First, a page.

David Cameron is embarking on an "economic tour" of England amid yet more eruptions in the increasingly stormy relationship between the coalition government allies as they seek to distance themselves from each other.
This time, the rows are over the much-criticised bedroom tax and controversial onshore windfarms. Both are big issues that have caused political problems for the Liberal Democrats and the Tories respectively.
And just to add further fuel to the fire, Cameron is to use his four-day tour to declare that raising the tax threshold to £10,000 is "one of the proudest things I have done in government".
Those 10 little words, most particularly the "I", have infuriated the Liberal Democrats who point out that it was their policy, not Cameron's, and claim he is blatantly stealing the credit.
Meanwhile, in a dramatic about-face, the Liberal Democrat president Tim Farron has withdrawn his party's support for the government's bedroom tax claiming it has caused huge social problems.
His remarks reflect the findings of the work and pensions committee of MPs who said the reforms were causing severe financial hardship and distress to vulnerable groups, including disabled people.
Farron's move is a clear attempt to distance his party from any electoral consequences of the policy, and is part of the ongoing "differentiation" strategy being pursued by both coalition parties.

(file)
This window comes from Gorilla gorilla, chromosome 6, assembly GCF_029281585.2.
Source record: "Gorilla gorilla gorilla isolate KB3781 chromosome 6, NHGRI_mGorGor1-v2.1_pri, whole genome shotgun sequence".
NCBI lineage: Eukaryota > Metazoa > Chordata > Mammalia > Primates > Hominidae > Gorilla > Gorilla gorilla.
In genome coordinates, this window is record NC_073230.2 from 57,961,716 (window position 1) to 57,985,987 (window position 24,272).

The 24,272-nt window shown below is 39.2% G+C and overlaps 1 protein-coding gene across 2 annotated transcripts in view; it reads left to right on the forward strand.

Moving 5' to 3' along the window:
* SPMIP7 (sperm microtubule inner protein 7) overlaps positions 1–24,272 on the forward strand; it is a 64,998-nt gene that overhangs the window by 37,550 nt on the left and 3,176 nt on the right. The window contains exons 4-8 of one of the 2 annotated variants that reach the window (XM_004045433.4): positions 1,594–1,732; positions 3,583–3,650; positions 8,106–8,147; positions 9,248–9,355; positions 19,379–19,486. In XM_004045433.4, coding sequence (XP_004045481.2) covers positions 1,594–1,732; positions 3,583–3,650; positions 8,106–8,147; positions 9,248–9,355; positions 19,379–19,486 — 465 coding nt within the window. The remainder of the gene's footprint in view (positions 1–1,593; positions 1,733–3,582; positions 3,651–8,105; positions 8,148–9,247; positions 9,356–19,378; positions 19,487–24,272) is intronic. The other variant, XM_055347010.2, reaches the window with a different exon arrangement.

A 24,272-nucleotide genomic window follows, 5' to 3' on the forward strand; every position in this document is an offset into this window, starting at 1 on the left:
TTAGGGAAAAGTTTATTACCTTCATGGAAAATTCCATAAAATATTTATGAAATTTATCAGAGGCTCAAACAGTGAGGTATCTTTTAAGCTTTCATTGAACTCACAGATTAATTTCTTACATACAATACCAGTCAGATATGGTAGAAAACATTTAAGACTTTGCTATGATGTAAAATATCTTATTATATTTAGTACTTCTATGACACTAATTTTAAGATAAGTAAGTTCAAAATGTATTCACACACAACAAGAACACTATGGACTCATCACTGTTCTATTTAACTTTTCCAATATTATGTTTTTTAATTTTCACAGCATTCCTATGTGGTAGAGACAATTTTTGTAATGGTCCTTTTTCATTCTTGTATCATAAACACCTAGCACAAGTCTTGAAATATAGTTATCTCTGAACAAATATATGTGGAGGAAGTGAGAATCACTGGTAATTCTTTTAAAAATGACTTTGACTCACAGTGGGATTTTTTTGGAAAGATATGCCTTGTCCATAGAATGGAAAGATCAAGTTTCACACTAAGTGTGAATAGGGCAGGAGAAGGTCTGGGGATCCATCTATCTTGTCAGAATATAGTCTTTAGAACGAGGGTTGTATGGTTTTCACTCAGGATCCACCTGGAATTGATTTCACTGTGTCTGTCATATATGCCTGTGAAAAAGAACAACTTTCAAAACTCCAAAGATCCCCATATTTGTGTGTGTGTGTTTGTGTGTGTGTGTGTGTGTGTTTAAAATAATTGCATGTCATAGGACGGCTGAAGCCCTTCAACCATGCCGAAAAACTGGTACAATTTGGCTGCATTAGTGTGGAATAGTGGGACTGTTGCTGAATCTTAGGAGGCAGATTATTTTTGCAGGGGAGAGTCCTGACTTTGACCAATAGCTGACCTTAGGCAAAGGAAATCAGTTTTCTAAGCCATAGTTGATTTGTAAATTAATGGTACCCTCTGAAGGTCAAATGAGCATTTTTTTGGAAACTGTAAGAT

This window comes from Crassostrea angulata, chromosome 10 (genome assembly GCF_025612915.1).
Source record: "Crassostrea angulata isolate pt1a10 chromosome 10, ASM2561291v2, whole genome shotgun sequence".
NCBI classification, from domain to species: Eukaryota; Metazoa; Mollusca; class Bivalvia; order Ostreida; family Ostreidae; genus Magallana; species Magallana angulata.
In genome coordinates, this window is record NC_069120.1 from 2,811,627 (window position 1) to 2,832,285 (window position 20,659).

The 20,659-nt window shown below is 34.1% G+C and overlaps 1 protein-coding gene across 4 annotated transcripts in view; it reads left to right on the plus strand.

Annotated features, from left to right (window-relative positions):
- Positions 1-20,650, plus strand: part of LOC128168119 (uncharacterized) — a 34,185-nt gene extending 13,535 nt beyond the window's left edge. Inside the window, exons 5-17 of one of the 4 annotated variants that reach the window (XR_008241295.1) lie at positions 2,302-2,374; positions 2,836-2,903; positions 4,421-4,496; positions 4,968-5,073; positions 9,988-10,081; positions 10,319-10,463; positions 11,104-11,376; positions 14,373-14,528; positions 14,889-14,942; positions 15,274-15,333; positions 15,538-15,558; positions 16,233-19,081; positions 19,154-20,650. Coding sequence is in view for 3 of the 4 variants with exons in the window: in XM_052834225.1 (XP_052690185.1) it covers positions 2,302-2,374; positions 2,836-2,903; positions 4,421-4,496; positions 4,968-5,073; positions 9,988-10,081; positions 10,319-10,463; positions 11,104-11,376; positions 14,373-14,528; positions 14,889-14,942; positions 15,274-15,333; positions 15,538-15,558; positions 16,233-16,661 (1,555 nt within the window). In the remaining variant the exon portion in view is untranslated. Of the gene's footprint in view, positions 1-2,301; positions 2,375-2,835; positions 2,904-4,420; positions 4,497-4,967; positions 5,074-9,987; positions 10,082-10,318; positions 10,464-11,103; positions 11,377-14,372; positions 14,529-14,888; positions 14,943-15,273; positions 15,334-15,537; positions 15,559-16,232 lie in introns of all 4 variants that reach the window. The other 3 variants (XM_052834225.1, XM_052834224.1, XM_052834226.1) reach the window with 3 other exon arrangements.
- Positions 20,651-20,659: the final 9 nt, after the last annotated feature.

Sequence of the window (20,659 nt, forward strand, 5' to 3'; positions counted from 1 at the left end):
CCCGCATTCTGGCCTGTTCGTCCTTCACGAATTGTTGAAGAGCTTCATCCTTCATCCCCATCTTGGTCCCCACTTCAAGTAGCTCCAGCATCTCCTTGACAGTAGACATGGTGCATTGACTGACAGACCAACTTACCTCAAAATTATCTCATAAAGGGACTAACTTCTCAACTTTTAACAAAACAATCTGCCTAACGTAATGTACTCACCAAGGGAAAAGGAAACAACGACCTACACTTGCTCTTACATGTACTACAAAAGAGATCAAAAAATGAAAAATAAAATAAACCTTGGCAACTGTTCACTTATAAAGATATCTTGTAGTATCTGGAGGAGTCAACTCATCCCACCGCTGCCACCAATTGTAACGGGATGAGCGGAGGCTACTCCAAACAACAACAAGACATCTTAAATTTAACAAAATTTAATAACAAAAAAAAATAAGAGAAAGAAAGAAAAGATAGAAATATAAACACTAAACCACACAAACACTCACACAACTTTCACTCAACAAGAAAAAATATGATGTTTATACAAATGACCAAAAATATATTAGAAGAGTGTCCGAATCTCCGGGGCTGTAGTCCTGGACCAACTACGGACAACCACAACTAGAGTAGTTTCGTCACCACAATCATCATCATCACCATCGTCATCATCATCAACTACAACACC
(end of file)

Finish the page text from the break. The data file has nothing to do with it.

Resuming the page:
But it will also be seen as part of Farron's personal differentiation from Clegg platform should there be a leadership election after the general election.
Labour has described the move as "breathtaking hypocrisy" because the Liberal Democrats voted for the policy and helped push it through parliament.
Meanwhile, Cameron is considering including a pledge in the Tory manifesto curbing the growth in onshore windfarms which have sparked protests in some traditionally Tory shires.
Just a day after the Lib-Dems suggested Clegg had stopped such a move, senior Tories were briefing that Cameron agreed with the critics.
Clegg said: "The Tories were, before the last election, committed to the environment. They seem to have gone off that now."
But it is the prime minister's determination to claim the increase in the tax threshold, and his boast that he has taken three million people out of tax altogether, that has most incensed the Lib-Dems.
Clegg is painfully aware of the danger that the Tories will take the credit for all the positive, popular policies the government has introduced since 2010 while he will take the rap for the unpopular policies. And he still has not recovered from his tuition fees U-turn after the last election.
Cameron is determined to keep up the political momentum the Tories have gained since George Osborne's agenda-setting budget with his tour of the regions of England. Scotland is, perhaps unsurprisingly, not on the agenda.
This is all just further evidence that election campaigning is in full swing as all the parties look towards next month's Euro poll as a vital staging post towards the general election in 2105.
It is going to get much worse in the coming 12 months.